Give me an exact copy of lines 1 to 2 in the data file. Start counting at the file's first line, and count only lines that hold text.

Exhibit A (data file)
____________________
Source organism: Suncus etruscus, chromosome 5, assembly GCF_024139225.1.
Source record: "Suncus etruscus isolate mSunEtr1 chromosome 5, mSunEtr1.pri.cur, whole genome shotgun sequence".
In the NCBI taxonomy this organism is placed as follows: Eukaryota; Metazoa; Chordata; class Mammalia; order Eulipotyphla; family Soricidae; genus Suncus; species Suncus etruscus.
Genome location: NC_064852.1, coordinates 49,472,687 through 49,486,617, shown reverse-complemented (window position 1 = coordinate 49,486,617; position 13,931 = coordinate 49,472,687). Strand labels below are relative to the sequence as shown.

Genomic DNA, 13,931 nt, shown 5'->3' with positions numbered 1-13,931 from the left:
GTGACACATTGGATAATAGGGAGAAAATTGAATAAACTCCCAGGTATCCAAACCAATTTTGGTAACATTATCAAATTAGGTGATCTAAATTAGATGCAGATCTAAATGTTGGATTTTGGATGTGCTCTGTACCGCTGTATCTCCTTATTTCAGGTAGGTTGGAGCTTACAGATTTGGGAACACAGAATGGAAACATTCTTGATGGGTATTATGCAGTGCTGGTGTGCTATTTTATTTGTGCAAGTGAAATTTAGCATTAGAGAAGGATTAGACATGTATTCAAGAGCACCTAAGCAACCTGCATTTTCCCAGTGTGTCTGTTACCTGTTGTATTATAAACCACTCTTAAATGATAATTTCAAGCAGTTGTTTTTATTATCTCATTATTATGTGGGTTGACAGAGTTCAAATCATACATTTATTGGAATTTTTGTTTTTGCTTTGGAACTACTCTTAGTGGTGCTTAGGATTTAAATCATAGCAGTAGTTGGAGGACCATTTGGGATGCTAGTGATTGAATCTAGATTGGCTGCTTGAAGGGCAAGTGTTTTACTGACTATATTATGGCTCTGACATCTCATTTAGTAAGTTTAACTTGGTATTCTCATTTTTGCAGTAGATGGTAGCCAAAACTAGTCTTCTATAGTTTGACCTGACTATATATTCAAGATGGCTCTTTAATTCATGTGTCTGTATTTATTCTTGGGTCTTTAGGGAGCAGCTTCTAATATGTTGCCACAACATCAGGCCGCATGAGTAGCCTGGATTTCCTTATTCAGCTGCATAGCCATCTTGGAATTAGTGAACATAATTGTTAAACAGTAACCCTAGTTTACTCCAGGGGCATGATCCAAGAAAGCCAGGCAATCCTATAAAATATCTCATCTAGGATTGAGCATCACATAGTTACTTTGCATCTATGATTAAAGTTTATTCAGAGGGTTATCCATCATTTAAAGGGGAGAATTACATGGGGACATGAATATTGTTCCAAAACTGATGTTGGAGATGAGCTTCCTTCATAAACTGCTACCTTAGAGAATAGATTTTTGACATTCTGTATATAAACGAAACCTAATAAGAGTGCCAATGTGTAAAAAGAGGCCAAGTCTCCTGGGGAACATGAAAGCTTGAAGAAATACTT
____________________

Source organism: Suncus etruscus, chromosome 5, assembly GCF_024139225.1.
Source record: "Suncus etruscus isolate mSunEtr1 chromosome 5, mSunEtr1.pri.cur, whole genome shotgun sequence".